Article 47
Binding corporate rules

Official
Texts
Guidelines
& Caselaw
Review of
EU Regulation
Review of
Nat. Regulation
Show the recitals of the Regulation related to article 47 keyboard_arrow_down Hide the recitals of the Regulation related to article 47 keyboard_arrow_up

(101) Flows of personal data to and from countries outside the Union and international organisations are necessary for the expansion of international trade and international cooperation. The increase in such flows has raised new challenges and concerns with regard to the protection of personal data. However, when personal data are transferred from the Union to controllers, processors or other recipients in third countries or to international organisations, the level of protection of natural persons ensured in the Union by this Regulation should not be undermined, including in cases of onward transfers of personal data from the third country or international organisation to controllers, processors in the same or another third country or international organisation. In any event, transfers to third countries and international organisations may only be carried out in full compliance with this Regulation. A transfer could take place only if, subject to the other provisions of this Regulation, the conditions laid down in the provisions of this Regulation relating to the transfer of personal data to third countries or international organisations are complied with by the controller or processor.

(108) In the absence of an adequacy decision, the controller or processor should take measures to compensate for the lack of data protection in a third country by way of appropriate safeguards for the data subject. Such appropriate safeguards may consist of making use of binding corporate rules, standard data protection clauses adopted by the Commission, standard data protection clauses adopted by a supervisory authority or contractual clauses authorised by a supervisory authority. Those safeguards should ensure compliance with data protection requirements and the rights of the data subjects appropriate to processing within the Union, including the availability of enforceable data subject rights and of effective legal remedies, including to obtain effective administrative or judicial redress and to claim compensation, in the Union or in a third country. They should relate in particular to compliance with the general principles relating to personal data processing, the principles of data protection by design and by default. Transfers may also be carried out by public authorities or bodies with public authorities or bodies in third countries or with international organisations with corresponding duties or functions, including on the basis of provisions to be inserted into administrative arrangements, such as a memorandum of understanding, providing for enforceable and effective rights for data subjects. Authorisation by the competent supervisory authority should be obtained when the safeguards are provided for in administrative arrangements that are not legally binding.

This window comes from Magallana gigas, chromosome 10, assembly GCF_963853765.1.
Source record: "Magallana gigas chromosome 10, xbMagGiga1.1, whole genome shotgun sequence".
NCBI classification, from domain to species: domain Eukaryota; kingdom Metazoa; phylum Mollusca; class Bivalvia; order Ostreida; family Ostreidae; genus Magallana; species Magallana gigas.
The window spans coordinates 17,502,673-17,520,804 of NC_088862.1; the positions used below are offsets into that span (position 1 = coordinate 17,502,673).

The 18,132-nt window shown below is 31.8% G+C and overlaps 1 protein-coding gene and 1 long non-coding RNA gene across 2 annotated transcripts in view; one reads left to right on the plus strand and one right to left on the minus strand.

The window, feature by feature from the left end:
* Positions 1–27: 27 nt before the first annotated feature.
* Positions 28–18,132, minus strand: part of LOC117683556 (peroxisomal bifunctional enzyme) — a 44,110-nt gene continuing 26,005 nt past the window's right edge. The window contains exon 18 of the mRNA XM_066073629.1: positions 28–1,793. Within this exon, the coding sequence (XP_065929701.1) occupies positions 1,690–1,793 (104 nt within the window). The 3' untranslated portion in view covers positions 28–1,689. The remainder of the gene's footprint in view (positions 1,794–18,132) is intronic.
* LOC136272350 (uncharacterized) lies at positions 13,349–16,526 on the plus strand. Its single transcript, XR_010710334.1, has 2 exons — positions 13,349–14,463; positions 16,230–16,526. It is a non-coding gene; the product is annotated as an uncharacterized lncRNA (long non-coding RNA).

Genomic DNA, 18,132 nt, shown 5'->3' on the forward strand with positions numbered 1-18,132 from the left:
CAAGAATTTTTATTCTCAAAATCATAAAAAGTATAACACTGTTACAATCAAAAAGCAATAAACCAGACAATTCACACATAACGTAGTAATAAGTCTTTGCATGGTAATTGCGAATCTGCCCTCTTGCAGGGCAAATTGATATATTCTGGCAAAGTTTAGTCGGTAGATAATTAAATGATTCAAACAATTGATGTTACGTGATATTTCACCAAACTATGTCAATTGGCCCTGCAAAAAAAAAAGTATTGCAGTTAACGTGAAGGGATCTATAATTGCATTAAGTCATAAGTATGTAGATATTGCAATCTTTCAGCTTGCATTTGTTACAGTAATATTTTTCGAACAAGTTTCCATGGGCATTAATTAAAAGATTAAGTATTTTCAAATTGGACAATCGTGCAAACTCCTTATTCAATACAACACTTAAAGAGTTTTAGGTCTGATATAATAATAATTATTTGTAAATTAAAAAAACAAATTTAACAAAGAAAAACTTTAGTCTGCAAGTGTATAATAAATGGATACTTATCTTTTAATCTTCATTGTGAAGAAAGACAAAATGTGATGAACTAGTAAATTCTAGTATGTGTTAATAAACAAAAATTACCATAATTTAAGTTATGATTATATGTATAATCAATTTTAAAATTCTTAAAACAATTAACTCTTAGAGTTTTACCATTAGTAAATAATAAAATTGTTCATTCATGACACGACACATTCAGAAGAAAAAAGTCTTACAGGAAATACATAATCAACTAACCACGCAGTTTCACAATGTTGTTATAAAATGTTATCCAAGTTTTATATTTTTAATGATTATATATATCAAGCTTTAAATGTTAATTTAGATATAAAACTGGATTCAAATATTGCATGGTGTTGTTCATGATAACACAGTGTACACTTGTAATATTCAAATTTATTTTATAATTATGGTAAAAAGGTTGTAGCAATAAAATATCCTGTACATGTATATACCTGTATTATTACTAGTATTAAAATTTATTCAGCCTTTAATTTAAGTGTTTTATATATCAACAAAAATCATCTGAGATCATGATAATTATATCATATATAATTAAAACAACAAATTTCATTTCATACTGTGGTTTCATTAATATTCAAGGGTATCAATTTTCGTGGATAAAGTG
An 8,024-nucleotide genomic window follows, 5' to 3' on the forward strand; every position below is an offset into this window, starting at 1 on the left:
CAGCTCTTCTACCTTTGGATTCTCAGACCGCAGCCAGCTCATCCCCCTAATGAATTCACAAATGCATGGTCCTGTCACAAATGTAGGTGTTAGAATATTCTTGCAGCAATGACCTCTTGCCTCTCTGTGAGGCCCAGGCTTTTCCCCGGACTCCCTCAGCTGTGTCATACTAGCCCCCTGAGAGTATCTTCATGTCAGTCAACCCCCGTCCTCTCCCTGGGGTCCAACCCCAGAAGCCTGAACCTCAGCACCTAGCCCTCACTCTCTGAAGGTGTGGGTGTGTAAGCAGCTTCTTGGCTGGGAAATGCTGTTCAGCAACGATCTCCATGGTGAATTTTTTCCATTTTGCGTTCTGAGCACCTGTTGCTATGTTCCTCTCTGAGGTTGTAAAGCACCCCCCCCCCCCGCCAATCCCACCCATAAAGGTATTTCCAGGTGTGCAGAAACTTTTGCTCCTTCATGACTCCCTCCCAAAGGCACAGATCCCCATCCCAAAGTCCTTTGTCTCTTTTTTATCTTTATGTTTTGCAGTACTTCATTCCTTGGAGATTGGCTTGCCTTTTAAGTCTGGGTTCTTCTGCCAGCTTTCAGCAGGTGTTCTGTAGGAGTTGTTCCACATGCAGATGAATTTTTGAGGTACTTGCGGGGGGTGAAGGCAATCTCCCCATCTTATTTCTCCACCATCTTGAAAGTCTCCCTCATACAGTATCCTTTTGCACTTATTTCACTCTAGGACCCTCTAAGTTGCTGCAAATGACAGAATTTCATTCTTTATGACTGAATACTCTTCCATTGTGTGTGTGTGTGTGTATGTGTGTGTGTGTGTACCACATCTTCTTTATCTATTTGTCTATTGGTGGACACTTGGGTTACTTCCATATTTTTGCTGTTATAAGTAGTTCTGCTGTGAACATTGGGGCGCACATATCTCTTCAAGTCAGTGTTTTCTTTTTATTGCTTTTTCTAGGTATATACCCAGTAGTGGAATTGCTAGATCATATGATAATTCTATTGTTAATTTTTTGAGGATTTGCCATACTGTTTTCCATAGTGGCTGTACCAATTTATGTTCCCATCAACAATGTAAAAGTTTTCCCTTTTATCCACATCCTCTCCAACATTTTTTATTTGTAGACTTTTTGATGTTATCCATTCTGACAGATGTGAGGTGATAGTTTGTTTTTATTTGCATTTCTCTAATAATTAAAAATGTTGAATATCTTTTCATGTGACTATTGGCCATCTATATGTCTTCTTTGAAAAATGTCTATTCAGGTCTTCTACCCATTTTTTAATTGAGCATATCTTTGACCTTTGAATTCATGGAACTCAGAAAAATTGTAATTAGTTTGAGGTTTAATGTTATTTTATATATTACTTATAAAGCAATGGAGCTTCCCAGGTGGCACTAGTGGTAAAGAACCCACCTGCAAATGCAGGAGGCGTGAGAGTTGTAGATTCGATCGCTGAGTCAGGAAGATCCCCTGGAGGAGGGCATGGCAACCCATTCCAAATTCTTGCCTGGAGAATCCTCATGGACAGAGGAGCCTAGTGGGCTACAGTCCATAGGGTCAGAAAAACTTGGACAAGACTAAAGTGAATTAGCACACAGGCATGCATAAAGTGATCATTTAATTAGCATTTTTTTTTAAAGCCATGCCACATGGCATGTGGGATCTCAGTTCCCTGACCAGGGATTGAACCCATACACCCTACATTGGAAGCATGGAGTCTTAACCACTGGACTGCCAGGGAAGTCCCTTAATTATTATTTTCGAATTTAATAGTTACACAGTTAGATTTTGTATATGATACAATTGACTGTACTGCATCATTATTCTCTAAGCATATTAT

(110) A group of undertakings, or a group of enterprises engaged in a joint economic activity, should be able to make use of approved binding corporate rules for its international transfers from the Union to organisations within the same group of undertakings, or group of enterprises engaged in a joint economic activity, provided that such corporate rules include all essential principles and enforceable rights to ensure appropriate safeguards for transfers or categories of transfers of personal data.

Show the recitals of the Directive related to article 47 keyboard_arrow_down Hide the recitals of the Directive related to article 47 keyboard_arrow_up

(56) Whereas cross-border flows of personal data are necessary to the expansion of international trade; whereas the protection of individuals guaranteed in the Community by this Directive does not stand in the way of transfers of personal data to third countries which ensure an adequate level of protection; whereas the adequacy of the level of protection afforded by a third country must be assessed in the light of all the circumstances surrounding the transfer operation or set of transfer operations;

(57) Whereas, on the other hand, the transfer of personal data to a third country which does not ensure an adequate level of protection must be prohibited;

(58) Whereas provisions should be made for exemptions from this prohibition in certain circumstances where the data subject has given his consent, where the transfer is necessary in relation to a contract or a legal claim, where protection of an important public interest so requires, for example in cases of international transfers of data between tax or customs administrations or between services competent for social security matters, or where the transfer is made from a register established by law and intended for consultation by the public or persons having a legitimate interest; whereas in this case such a transfer should not involve the entirety of the data or entire categories of the data contained in the register and, when the register is intended for consultation by persons having a legitimate interest, the transfer should be made only at the request of those persons or if they are to be the recipients;